Described by one BBC journalist as 'a man who watches Westminster', Dr Lilleker is a lecturer and researcher in political communication with particular interests in political party and candidate communication and the link to citizen and voter engagement.

My teaching covers topics relating to political communication, communication theory and reception theory which are currently core to the MA International Political Communication and MA Political Psychology programmes. Through the deliver of these units I prioritise maximising student engagement, my work in this area was recognised with the award of a Fellowship of the Higher Education Academy.

In addition, Dr Lilleker leads the Centre for Comparative Politics and Media Research and plays a leading role in developing research strategy as Deputy Head of the Humanities and Law Department. He is also Chair of the Political Communication Research Committee of the International Political Studies Association, a member of the UK Political Studies Association and the European Communication Research and Education Association.


Professor Lilleker's research concerns both the professionalisation, marketization and strategic development of political communication and the impacts upon citizen engagement.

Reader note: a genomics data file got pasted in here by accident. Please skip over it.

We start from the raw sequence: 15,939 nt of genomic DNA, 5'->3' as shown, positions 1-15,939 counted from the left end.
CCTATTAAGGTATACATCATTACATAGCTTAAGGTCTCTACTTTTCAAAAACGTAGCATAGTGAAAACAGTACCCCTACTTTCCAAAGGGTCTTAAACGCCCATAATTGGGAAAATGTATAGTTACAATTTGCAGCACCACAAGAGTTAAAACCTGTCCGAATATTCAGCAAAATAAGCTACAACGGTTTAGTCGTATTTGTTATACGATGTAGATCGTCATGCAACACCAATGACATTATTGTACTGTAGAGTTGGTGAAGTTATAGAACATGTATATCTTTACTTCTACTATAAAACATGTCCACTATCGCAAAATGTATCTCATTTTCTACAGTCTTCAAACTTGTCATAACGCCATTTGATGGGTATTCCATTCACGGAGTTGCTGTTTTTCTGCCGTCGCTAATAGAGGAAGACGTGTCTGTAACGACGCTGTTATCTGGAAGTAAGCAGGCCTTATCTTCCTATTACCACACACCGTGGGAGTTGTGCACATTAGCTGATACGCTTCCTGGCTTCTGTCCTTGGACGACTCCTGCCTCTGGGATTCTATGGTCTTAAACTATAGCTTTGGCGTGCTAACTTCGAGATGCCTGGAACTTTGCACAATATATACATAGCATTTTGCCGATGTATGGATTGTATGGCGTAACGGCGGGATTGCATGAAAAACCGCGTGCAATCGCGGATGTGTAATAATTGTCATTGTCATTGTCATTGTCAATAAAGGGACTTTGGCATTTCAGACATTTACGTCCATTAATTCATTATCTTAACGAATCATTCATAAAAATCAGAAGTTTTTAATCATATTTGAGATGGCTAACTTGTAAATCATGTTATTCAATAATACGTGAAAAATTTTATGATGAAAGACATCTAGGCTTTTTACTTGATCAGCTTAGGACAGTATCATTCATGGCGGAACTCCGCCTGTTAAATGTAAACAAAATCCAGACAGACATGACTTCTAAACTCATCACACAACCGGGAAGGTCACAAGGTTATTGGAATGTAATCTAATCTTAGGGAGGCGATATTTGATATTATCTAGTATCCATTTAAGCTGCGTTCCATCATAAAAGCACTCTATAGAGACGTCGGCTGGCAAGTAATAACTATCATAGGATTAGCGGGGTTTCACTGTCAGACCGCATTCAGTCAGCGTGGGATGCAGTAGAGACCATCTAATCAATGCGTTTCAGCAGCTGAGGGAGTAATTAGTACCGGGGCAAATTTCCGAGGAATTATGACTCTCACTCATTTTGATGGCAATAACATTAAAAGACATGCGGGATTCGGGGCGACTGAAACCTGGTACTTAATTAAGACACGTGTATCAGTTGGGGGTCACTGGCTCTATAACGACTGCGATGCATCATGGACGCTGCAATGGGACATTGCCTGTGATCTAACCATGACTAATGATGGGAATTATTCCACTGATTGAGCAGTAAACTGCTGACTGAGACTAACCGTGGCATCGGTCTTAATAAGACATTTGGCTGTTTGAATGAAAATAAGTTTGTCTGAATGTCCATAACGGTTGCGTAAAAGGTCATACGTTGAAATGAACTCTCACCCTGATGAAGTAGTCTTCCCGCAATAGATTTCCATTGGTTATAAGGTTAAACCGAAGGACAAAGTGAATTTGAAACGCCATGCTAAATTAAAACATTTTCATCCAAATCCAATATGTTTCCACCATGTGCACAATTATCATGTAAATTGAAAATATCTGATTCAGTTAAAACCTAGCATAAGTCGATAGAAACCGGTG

His research has covered local election campaigning and the impact upon voter choices; and party, candidate and MP's usage of the Internet, from websites to social media, and correlations between usage and gaining support.
He was involved in two FP7 consortiums exploring how social media could be an agent within conflict resolution and has led a range of projects exploring online political engagement during elections and referenda within the UK and across the EU.
Professor Lilleker's work also explores aspects of political cognition, specifically how citizens are impacted by political communication. This interdisciplinary conceptual work draws on theories from experimental psychology, consumer and communication psychology as well as psephological studies.



Outreach & engagement